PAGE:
The American Jewish Committee (AJC) advocacy group said it has opened an office in the United Arab Emirates, its first in the Arab region, in a move welcomed by the Gulf state's foreign minister to promote dialogue.
The UAE and Bahrain established ties with Israel last year in U.S.-brokered deals called the Abraham Accords, becoming the first Arab states in more than a quarter century to break what had been a long-standing taboo in the region.
"We are thrilled to have you," Foreign Minister Sheikh Abdullah bin Zayed al-Nahyan told the group's virtual annual global forum on Monday.
"Your presence in the UAE is... part of changing mindsets."
AJC Abu Dhabi: The Sidney Lerner Center for Arab-Jewish Understanding is headed by State Department veteran Marc Sievers, who in his almost four decades as a diplomat served in multiple Middle Eastern countries, including Israel, Morocco, Turkey, Iraq, Egypt and Saudi Arabia.
The AJC said its new office will, among other things, promote Arab-Jewish and Muslim-Jewish ties, fight anti-Semitism and work with Jewish communities in the region.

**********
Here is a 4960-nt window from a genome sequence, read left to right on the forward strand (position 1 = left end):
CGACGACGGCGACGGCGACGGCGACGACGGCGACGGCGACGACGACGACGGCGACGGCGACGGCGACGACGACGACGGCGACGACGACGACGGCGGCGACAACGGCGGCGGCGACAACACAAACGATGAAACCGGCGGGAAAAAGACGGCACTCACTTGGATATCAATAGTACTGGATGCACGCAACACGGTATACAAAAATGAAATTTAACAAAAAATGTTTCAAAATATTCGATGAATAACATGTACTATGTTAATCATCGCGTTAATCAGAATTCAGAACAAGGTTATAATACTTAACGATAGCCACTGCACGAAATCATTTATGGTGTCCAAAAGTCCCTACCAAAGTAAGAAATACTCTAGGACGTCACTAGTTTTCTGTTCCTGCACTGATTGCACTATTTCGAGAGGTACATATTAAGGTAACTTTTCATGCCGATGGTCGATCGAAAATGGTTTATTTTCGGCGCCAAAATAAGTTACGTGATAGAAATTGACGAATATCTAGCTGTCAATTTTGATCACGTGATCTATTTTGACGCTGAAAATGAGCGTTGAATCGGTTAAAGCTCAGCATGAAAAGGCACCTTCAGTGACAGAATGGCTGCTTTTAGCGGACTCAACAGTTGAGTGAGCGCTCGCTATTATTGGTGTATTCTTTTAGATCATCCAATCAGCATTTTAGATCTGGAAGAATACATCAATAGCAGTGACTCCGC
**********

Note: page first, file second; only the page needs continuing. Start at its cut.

Sheikh Abdullah and his Bahraini counterpart Abdullatif Al-Zayani reiterated that the accords, which Sudan and Morocco have also signed, aimed to help bring lasting peace and prosperity through cooperation in fields such as technology and health.
"We have to be tolerant to thrive... in a challenging neighborhood," the Emirati minister said. He said the global effort to "challenge extremism and radical ideas has not been appropriate".
The UAE, which distrusts Islamist groups, does not allow political parties and shows little tolerance towards dissent. Local media is tightly controlled.
The regional trade and tourism hub has pressed on with plans to further ties with Israel, though with less fanfare following Israel-Hamas hostilities last month and what Arab states have described as Israeli provocations in Jerusalem.
Sheikh Abdullah said finding a solution to the Israeli-Palestinian conflict would require "strategic" thinking on both sides.